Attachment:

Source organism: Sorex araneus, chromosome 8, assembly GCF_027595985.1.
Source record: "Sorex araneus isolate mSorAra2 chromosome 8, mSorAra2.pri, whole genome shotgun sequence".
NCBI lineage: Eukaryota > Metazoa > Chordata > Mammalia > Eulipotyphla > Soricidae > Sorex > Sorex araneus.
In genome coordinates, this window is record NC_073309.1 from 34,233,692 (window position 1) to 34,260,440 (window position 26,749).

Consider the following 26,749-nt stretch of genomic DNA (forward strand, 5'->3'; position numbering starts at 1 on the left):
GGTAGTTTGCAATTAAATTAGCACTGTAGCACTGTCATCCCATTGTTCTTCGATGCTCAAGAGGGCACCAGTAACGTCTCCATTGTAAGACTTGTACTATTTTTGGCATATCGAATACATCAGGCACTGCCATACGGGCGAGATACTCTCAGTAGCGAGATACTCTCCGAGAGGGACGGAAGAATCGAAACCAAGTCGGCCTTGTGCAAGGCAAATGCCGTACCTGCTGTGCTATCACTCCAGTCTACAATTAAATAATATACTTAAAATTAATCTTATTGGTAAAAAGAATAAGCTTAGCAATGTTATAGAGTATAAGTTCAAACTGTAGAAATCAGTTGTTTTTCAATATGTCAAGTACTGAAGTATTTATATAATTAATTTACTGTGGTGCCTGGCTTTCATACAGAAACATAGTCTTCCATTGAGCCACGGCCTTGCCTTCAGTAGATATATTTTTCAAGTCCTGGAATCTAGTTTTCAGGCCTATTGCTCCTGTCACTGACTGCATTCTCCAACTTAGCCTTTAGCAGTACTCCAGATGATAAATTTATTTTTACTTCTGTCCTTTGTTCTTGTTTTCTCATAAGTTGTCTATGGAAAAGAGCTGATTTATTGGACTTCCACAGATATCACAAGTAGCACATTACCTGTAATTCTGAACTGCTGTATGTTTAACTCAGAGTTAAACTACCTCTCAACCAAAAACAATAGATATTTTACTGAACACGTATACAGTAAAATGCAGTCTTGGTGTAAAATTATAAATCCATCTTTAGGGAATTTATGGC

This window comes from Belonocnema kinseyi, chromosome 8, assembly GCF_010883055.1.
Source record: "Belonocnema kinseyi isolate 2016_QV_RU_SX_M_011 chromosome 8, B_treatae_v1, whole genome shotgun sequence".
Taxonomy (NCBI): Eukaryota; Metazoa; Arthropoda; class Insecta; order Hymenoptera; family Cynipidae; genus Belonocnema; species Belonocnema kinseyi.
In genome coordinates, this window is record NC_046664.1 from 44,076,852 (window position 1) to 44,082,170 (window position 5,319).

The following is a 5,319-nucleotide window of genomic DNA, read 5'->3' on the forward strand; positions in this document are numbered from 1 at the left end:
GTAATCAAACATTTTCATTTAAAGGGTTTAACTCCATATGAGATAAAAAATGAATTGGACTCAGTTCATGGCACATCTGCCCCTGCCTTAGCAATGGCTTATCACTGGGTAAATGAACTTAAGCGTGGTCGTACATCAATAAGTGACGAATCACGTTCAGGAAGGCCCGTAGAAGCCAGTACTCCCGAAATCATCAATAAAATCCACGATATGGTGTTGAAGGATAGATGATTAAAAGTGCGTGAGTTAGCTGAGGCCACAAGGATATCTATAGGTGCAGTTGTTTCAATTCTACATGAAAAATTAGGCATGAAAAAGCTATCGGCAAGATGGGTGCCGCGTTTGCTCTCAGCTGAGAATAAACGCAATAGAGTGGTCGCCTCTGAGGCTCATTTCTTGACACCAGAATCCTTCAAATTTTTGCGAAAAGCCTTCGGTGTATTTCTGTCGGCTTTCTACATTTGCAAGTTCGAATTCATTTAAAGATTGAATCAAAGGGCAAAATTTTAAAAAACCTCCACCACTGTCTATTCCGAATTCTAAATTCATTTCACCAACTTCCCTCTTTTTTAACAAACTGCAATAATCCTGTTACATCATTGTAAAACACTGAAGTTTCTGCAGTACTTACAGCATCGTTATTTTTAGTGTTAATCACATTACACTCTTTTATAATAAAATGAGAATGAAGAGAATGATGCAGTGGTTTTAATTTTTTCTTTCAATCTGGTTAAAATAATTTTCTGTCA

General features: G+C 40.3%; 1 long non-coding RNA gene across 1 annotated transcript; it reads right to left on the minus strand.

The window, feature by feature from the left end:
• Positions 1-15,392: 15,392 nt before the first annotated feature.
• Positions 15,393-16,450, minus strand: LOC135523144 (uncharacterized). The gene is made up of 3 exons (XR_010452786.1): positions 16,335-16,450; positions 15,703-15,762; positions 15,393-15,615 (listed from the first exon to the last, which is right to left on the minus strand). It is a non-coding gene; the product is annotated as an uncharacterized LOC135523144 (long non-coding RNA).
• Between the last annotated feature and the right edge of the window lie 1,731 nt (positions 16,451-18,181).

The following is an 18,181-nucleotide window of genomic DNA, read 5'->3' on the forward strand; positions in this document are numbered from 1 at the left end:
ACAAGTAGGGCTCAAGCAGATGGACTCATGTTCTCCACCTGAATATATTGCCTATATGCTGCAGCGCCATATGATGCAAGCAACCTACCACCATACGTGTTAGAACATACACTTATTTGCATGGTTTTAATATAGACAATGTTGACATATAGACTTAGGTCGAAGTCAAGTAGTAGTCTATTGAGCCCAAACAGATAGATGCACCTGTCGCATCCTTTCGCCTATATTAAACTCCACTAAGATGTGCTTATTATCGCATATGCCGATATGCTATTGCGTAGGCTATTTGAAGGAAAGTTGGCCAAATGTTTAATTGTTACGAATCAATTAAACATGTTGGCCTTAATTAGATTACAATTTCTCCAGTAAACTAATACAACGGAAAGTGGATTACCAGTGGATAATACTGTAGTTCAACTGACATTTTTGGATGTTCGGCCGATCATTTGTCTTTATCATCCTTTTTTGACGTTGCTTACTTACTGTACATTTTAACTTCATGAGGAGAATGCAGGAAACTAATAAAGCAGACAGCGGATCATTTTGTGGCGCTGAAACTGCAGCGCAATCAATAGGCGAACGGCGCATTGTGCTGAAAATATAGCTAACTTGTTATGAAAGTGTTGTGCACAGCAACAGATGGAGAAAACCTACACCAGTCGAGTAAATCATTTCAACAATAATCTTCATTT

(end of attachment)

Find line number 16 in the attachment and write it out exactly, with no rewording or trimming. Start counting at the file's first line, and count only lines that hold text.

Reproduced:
• Positions 15,393-16,450, minus strand: LOC135523144 (uncharacterized). The gene is made up of 3 exons (XR_010452786.1): positions 16,335-16,450; positions 15,703-15,762; positions 15,393-15,615 (listed from the first exon to the last, which is right to left on the minus strand). It is a non-coding gene; the product is annotated as an uncharacterized LOC135523144 (long non-coding RNA).